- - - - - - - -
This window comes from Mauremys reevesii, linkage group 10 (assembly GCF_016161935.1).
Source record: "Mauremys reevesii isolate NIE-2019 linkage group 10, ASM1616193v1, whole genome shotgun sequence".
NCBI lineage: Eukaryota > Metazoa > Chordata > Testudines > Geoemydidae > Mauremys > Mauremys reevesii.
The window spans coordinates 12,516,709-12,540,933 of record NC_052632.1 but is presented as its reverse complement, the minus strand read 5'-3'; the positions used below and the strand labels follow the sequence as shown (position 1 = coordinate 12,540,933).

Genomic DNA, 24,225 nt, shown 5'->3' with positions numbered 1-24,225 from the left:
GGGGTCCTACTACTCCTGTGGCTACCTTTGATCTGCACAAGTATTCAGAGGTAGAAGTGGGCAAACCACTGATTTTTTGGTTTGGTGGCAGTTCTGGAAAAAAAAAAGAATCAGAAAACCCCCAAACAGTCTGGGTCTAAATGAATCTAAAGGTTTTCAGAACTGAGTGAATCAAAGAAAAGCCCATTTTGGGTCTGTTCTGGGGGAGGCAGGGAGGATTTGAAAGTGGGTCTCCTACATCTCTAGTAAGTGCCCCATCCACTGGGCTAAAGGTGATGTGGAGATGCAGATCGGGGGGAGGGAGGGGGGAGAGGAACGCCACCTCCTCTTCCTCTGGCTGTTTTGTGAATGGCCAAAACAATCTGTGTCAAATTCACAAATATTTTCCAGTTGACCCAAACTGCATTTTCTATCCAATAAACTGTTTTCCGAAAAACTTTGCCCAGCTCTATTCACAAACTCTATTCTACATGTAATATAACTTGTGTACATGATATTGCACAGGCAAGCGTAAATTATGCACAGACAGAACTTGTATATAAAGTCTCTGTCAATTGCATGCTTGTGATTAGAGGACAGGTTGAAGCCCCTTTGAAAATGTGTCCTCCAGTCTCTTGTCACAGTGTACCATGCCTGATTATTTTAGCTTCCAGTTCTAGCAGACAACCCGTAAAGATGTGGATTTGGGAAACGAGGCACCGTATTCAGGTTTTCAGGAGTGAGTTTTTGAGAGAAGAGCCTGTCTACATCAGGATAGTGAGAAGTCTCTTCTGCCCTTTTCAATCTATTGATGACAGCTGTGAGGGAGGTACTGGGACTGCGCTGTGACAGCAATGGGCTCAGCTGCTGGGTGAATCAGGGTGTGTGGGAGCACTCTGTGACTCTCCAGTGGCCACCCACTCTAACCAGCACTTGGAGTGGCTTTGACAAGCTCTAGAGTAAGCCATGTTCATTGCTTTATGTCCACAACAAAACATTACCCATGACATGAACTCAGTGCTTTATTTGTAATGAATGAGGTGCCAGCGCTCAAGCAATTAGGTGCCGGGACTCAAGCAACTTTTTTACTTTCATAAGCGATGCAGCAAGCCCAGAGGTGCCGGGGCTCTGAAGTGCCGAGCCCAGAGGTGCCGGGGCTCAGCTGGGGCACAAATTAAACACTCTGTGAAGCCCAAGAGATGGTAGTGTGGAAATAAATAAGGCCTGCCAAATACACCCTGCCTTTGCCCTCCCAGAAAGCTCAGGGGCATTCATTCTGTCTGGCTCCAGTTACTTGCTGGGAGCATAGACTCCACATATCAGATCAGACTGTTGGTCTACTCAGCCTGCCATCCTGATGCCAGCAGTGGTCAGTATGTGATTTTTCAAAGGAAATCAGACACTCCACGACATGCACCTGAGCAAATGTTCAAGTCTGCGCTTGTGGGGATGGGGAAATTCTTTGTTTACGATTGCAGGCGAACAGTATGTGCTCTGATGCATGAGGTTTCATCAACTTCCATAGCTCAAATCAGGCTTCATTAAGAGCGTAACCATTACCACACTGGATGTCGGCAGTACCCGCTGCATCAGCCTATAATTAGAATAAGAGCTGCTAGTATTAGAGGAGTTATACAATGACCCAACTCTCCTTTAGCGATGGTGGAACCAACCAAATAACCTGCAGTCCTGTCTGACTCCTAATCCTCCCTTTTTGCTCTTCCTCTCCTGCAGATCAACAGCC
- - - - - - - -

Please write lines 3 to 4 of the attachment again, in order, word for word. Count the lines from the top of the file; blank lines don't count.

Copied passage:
NCBI lineage: Eukaryota > Metazoa > Chordata > Testudines > Geoemydidae > Mauremys > Mauremys reevesii.
The window spans coordinates 12,516,709-12,540,933 of record NC_052632.1 but is presented as its reverse complement, the minus strand read 5'-3'; the positions used below and the strand labels follow the sequence as shown (position 1 = coordinate 12,540,933).